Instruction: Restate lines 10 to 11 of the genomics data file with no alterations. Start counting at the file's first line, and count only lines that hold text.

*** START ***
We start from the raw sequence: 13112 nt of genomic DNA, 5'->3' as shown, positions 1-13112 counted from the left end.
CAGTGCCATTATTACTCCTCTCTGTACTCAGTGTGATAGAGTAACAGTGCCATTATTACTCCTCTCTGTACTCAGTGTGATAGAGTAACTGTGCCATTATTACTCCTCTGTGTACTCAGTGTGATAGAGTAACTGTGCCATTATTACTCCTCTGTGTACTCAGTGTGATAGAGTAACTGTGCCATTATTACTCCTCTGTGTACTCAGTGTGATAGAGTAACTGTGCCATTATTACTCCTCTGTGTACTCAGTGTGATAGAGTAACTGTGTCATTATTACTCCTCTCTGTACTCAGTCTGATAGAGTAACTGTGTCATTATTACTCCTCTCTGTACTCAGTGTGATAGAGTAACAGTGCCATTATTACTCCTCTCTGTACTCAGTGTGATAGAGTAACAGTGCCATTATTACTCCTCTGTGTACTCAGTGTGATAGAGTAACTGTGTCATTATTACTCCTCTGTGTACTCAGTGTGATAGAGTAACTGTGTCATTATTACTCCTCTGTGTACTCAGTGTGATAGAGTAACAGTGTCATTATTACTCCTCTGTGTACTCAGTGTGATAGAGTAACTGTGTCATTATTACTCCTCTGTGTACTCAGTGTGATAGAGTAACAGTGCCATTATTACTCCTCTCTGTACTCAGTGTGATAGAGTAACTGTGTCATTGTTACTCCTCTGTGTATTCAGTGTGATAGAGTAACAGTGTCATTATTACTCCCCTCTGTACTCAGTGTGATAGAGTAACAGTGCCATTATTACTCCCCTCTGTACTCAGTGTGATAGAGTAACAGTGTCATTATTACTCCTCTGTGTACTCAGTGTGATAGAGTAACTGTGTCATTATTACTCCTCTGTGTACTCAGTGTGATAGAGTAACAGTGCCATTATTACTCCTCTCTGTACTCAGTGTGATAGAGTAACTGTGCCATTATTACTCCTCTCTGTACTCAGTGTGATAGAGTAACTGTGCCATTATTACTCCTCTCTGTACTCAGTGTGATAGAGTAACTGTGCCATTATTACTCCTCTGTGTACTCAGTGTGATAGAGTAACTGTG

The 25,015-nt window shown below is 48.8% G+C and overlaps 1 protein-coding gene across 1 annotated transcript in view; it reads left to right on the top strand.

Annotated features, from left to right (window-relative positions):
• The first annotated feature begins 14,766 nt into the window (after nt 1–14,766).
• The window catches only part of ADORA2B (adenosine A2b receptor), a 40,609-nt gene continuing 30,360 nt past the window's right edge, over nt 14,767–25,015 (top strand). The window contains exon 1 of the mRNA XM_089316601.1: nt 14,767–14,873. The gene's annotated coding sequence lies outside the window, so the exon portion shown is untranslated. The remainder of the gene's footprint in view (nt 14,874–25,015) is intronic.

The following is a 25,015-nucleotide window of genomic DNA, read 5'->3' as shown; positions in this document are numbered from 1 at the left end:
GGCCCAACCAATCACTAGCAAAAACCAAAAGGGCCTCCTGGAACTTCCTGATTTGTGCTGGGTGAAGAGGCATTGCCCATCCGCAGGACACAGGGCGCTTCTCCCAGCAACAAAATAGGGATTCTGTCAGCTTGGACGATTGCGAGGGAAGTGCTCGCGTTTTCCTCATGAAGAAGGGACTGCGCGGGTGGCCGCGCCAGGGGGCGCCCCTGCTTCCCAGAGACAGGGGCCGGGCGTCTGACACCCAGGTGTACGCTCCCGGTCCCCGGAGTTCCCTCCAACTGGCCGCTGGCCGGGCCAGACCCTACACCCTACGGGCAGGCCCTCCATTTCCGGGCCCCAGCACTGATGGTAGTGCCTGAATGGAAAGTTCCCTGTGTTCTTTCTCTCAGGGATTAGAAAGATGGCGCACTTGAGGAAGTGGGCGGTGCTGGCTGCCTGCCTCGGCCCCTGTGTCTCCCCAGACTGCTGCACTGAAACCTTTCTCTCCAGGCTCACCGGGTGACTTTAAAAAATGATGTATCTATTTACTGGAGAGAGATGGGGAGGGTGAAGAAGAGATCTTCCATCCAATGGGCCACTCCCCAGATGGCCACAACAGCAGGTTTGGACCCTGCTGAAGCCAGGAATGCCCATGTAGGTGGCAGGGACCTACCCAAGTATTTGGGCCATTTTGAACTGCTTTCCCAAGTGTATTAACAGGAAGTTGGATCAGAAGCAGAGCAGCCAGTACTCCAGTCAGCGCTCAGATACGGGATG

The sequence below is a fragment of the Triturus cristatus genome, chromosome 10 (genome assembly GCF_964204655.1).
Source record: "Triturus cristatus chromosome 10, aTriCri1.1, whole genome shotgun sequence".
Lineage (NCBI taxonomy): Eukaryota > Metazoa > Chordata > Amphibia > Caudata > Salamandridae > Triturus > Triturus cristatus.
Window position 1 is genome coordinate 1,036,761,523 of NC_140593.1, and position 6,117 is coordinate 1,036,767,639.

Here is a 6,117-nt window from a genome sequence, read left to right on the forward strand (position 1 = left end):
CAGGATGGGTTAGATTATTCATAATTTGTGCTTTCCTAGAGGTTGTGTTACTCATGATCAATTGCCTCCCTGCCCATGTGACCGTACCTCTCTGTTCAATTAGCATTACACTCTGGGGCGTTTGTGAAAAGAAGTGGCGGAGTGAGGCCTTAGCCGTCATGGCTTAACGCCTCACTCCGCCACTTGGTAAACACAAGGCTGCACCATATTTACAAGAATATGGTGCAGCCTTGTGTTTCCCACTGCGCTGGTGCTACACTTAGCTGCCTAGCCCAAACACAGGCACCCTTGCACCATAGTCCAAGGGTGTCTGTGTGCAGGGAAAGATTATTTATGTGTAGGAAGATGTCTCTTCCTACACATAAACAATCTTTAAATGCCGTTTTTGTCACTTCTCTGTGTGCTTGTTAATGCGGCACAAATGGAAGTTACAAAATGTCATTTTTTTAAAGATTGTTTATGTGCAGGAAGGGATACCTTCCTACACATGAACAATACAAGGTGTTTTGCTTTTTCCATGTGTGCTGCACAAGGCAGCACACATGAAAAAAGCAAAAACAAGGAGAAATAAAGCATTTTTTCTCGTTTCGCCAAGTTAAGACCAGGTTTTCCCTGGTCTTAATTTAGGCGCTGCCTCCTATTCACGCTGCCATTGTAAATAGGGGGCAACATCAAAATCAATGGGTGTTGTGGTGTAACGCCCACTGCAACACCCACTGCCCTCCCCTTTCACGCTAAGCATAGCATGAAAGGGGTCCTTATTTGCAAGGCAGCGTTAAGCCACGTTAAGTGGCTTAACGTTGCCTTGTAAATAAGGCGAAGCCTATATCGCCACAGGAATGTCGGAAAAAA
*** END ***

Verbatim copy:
Source record: "Triturus cristatus chromosome 10, aTriCri1.1, whole genome shotgun sequence".
Lineage (NCBI taxonomy): Eukaryota > Metazoa > Chordata > Amphibia > Caudata > Salamandridae > Triturus > Triturus cristatus.